The fire-rated enclosure on your recessed lighting systems will also save you Money. You’ll save on repair costs as the recessed light enclosure is safe from moisture condensation, which causes damage to electrical parts.
c.) Energy Efficiency
An IC-rated fixture is also energy efficient as there’s no heat lost to the surrounding. Besides, such a fixture eliminates the chances of blinking LED lights that are synonymous with overheating bulbs.
Differences between Non-IC-rated and IC-rated Recessed Lights
Now let us explore the main differences between these types of light fixtures.
Your non-IC-rated recessed light shouldn’t come into contact with insulation. Preferably, ensure you leave a 3-inch space between the ceiling and the light fixture to allow heat flow.
However, you don’t have to undertake these precautions with IC-rated fixtures as they are feasible for use in a fire-rated and uninsulated ceiling.
2. Acquisition Cost
As you’d expect, an IC-rated recessed fluorescent fixture will cost more than a non-IC-rated downlight. However, the non-ic fixture leaves you at the risk of fire hazards and will also cost you more in the long run on cooling costs.
Most IC-rated lighting fixtures have a silver color. On the other hand, non-IC fixtures are white.
Recess lights in the bathroom
Why Insulation Near the IC Rating Recessed Lighting is Important
It is vital to ensure that even though you have IC-rated recessed lights, there is sufficient insulation around them. Primarily proper insulation helps in two main ways:
- First, it reduces the probability of fire accidents, especially if minimal air is escaping from the fixture.
- Also, insufficient insulation means that the HVAC system must overwork to cool the house. Hence, insulation saves you Money on electricity costs.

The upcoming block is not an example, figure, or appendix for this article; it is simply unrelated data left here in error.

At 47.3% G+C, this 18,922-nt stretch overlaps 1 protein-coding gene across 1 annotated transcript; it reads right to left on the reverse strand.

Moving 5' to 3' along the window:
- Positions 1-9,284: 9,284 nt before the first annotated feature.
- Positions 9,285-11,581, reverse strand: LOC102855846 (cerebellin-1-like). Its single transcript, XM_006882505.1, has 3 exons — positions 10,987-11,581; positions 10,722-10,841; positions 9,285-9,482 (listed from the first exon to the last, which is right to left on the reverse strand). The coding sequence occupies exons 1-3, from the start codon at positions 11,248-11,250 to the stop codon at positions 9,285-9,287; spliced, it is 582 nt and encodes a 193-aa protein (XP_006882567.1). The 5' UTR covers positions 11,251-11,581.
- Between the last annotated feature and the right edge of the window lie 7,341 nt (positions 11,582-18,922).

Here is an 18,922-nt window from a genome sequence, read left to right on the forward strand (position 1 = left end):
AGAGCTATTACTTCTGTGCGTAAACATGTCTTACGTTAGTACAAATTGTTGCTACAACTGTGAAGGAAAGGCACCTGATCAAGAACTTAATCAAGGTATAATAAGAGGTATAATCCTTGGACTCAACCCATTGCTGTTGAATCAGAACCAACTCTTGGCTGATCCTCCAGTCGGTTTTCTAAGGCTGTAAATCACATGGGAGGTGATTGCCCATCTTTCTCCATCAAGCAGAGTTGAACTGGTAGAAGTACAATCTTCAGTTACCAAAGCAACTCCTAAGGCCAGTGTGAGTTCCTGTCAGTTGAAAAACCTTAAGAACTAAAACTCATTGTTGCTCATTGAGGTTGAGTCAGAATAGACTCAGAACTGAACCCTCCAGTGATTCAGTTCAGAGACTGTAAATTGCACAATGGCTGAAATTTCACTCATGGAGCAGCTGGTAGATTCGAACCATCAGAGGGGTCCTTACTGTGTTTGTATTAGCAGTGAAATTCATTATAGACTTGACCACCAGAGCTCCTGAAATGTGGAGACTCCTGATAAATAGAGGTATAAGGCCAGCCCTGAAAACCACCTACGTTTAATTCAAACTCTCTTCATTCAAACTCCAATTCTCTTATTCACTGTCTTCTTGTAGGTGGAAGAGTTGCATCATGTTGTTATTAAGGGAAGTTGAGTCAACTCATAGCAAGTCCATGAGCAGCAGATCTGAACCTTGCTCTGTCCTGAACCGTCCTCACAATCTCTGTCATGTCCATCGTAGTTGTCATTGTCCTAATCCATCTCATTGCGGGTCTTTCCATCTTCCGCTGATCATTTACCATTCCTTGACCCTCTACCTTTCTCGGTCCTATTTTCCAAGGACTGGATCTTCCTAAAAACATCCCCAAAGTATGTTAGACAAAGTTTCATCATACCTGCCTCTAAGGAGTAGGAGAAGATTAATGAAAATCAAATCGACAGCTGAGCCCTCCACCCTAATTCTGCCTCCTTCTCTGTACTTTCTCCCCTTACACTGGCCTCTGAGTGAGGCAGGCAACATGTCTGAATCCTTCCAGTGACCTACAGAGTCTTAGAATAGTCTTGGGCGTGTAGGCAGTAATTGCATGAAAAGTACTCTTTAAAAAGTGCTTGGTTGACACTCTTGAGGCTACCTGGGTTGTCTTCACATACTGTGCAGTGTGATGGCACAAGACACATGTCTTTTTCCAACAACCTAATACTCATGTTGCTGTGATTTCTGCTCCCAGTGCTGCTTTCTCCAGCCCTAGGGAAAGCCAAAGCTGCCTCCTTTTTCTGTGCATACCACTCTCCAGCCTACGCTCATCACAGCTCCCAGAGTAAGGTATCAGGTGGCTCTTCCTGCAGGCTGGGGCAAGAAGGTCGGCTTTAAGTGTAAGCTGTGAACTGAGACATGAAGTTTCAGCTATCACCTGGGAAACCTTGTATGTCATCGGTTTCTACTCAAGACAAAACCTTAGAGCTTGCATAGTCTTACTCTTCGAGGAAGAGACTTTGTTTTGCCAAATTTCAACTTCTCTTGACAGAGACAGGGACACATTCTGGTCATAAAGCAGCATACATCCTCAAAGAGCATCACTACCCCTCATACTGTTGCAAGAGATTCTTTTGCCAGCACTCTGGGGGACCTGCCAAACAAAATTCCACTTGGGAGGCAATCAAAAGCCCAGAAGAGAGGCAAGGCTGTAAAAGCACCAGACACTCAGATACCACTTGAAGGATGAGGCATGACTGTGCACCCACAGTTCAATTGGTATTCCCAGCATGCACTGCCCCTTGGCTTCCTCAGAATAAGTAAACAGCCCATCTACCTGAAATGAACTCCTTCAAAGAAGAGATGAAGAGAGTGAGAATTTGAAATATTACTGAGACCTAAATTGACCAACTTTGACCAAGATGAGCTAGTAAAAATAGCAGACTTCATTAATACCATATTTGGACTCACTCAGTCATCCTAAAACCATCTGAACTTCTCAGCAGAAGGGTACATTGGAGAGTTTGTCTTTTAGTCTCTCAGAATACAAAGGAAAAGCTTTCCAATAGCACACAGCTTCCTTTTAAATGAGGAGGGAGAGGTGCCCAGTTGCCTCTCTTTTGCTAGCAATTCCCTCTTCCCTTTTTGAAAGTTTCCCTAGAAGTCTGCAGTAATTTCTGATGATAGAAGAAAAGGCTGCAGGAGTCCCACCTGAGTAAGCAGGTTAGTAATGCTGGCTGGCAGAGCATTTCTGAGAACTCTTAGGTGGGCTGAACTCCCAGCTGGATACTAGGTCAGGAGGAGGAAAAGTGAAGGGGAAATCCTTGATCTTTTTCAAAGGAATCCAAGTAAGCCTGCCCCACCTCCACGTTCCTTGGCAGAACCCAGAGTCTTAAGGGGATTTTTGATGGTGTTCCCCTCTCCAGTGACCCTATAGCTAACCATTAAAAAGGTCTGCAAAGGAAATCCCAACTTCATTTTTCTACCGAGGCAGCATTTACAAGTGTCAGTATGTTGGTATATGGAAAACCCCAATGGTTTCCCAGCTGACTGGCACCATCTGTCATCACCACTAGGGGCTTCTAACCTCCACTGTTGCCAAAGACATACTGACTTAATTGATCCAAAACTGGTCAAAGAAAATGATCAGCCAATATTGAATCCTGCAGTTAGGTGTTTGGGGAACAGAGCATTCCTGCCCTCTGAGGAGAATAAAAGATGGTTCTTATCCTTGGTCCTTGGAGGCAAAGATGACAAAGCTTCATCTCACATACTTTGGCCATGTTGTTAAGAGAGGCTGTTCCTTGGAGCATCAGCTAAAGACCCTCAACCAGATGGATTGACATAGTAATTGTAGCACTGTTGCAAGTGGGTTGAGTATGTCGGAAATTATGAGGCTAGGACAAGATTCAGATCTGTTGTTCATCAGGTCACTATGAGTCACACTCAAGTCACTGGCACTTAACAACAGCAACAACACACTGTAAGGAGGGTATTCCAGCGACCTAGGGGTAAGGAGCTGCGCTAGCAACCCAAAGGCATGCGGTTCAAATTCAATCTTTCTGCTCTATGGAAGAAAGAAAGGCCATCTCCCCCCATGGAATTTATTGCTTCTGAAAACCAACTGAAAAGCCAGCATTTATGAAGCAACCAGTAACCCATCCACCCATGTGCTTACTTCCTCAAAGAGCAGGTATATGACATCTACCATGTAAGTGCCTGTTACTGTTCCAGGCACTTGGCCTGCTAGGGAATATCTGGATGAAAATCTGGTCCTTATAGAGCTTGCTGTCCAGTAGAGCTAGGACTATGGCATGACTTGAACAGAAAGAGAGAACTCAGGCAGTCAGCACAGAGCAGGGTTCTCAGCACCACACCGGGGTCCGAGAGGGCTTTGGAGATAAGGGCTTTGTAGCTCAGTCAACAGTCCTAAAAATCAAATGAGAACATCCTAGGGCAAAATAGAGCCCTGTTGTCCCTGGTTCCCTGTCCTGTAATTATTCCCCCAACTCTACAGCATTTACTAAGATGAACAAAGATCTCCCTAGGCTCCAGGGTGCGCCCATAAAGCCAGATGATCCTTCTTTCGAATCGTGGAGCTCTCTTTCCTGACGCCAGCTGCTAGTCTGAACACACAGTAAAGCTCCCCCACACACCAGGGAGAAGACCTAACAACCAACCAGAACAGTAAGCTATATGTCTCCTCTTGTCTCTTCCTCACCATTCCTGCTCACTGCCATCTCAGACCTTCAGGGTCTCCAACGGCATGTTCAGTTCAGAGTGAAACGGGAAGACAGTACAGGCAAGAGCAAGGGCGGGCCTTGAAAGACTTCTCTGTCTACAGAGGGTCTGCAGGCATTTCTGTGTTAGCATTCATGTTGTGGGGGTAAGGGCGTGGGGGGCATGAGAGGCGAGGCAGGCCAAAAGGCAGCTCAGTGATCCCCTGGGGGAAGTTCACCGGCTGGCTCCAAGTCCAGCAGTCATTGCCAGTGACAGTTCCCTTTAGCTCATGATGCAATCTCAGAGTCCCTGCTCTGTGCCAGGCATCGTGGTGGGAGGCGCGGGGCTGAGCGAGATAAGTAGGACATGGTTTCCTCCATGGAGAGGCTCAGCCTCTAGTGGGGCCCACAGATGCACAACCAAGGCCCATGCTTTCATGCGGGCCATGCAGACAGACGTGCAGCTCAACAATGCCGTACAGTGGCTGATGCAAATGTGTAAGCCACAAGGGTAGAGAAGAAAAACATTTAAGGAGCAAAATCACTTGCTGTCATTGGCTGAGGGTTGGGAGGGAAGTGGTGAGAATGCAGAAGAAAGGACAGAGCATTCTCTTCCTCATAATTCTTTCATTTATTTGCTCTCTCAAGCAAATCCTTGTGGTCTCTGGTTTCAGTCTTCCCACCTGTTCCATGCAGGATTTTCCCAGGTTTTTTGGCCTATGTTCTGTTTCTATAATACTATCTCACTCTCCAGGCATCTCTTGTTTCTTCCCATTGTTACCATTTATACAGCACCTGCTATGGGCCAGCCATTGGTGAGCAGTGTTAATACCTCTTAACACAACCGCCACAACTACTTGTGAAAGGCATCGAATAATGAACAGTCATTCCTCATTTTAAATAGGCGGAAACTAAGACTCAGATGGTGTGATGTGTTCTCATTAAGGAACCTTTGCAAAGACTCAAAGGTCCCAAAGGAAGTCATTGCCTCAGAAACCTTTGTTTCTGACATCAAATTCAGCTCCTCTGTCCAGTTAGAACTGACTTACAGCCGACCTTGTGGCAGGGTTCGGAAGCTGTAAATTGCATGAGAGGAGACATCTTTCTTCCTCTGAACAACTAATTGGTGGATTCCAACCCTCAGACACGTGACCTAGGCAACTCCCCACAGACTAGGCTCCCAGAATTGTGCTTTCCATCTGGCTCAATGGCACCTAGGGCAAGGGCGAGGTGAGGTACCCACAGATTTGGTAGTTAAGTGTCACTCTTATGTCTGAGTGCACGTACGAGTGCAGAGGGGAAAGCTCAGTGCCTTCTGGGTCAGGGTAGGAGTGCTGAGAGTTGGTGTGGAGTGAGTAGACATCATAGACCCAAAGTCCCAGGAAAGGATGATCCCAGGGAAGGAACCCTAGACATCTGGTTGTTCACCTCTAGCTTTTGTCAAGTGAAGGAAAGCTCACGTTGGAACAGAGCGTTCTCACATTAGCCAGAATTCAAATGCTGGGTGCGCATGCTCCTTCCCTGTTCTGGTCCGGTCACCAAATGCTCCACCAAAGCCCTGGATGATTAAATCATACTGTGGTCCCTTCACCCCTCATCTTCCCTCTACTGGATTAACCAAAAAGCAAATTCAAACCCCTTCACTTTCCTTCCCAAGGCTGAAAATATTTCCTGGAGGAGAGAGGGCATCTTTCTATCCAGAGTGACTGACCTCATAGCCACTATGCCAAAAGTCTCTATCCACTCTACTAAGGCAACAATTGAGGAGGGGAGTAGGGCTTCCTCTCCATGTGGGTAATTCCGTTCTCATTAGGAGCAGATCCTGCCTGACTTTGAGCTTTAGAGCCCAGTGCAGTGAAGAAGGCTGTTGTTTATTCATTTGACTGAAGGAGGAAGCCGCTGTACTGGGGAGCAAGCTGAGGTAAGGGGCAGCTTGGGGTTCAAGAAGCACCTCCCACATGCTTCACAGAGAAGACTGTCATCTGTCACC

A thermal imaging camera is handy in identifying if there’s adequate thermal insulation. Hence, you need to beef up your attic insulation by installing a system that best suits your area of residence.
For instance, if you reside in Florida, an insulation of between R30-R49 is the most ideal. Remember, the higher the R-value, the better the level of insulation. Also, if you’re in warm areas, an attic ventilation fan will come in handy in cooling the attic in the summer.
Recessed lights in the bathroom
My Recessed Lighting is Non-IC Rated
If your light is non-ic rated, the recessed lighting fixture is a ticking time bomb, especially in an insulated ceiling. It predisposes you to fire hazards.
Therefore, to minimize the risk, ensure no direct contact of the non-ic fixtures with the insulation. Non-IC-rated lighting fixtures don’t require an insulation cover as it will hamper heat dissipation.
Besides, insulation reduces the non-IC downlights’ lifetime and may lead to ceiling discoloration.
Don’t insulate non-IC-rated recess lighting fixtures
However, if you intend to install non-ic-rated lights in a non-insulated space, there’s no problem. There will be sufficient heat dissipation in such a setting, thus no risk of fire hazards.
We’ve explicitly highlighted the upsides of IC-rated fixtures and compared them to non-IC-rated ones. Also, we hope this guide gives you an elaborate understanding of why recessed lighting fixtures are IC-rated. Thanks for your time, and consider checking out our other recessed lighting guides.